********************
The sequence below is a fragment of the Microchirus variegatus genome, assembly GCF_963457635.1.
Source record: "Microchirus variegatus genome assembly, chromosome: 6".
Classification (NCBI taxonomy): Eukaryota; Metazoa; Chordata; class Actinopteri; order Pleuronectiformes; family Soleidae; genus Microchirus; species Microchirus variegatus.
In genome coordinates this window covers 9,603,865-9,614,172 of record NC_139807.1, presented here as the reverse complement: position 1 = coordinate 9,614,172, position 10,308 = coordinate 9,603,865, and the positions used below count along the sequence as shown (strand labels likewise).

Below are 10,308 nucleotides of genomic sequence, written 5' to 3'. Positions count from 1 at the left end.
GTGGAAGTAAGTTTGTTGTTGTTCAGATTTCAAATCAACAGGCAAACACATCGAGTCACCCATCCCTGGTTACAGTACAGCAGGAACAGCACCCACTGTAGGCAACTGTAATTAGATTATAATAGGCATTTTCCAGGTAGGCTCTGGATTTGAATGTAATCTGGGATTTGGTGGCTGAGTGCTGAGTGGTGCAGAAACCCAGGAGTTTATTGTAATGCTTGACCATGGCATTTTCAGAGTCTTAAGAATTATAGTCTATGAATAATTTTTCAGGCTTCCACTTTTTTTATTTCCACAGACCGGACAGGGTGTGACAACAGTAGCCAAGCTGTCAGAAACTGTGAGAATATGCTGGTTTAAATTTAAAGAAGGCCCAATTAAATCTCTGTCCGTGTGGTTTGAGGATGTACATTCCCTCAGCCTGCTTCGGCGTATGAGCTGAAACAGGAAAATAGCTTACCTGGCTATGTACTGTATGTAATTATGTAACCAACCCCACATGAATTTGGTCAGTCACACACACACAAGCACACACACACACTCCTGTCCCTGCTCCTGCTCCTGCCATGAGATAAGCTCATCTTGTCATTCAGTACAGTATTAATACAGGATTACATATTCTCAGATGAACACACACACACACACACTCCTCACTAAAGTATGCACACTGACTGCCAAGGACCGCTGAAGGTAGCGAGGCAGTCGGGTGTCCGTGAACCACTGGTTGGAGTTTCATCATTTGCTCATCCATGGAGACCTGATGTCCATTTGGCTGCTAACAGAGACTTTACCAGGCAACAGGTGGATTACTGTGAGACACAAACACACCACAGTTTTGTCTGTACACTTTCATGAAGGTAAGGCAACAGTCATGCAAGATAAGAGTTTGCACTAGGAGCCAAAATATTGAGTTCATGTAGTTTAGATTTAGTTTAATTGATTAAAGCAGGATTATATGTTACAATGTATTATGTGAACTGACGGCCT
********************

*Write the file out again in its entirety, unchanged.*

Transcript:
The sequence below is a fragment of the Microchirus variegatus genome, assembly GCF_963457635.1.
Source record: "Microchirus variegatus genome assembly, chromosome: 6".
Classification (NCBI taxonomy): Eukaryota; Metazoa; Chordata; class Actinopteri; order Pleuronectiformes; family Soleidae; genus Microchirus; species Microchirus variegatus.
In genome coordinates this window covers 9,603,865-9,614,172 of record NC_139807.1, presented here as the reverse complement: position 1 = coordinate 9,614,172, position 10,308 = coordinate 9,603,865, and the positions used below count along the sequence as shown (strand labels likewise).

Below are 10,308 nucleotides of genomic sequence, written 5' to 3'. Positions count from 1 at the left end.
GTGGAAGTAAGTTTGTTGTTGTTCAGATTTCAAATCAACAGGCAAACACATCGAGTCACCCATCCCTGGTTACAGTACAGCAGGAACAGCACCCACTGTAGGCAACTGTAATTAGATTATAATAGGCATTTTCCAGGTAGGCTCTGGATTTGAATGTAATCTGGGATTTGGTGGCTGAGTGCTGAGTGGTGCAGAAACCCAGGAGTTTATTGTAATGCTTGACCATGGCATTTTCAGAGTCTTAAGAATTATAGTCTATGAATAATTTTTCAGGCTTCCACTTTTTTTATTTCCACAGACCGGACAGGGTGTGACAACAGTAGCCAAGCTGTCAGAAACTGTGAGAATATGCTGGTTTAAATTTAAAGAAGGCCCAATTAAATCTCTGTCCGTGTGGTTTGAGGATGTACATTCCCTCAGCCTGCTTCGGCGTATGAGCTGAAACAGGAAAATAGCTTACCTGGCTATGTACTGTATGTAATTATGTAACCAACCCCACATGAATTTGGTCAGTCACACACACACAAGCACACACACACACTCCTGTCCCTGCTCCTGCTCCTGCCATGAGATAAGCTCATCTTGTCATTCAGTACAGTATTAATACAGGATTACATATTCTCAGATGAACACACACACACACACACTCCTCACTAAAGTATGCACACTGACTGCCAAGGACCGCTGAAGGTAGCGAGGCAGTCGGGTGTCCGTGAACCACTGGTTGGAGTTTCATCATTTGCTCATCCATGGAGACCTGATGTCCATTTGGCTGCTAACAGAGACTTTACCAGGCAACAGGTGGATTACTGTGAGACACAAACACACCACAGTTTTGTCTGTACACTTTCATGAAGGTAAGGCAACAGTCATGCAAGATAAGAGTTTGCACTAGGAGCCAAAATATTGAGTTCATGTAGTTTAGATTTAGTTTAATTGATTAAAGCAGGATTATATGTTACAATGTATTATGTGAACTGACGGCCT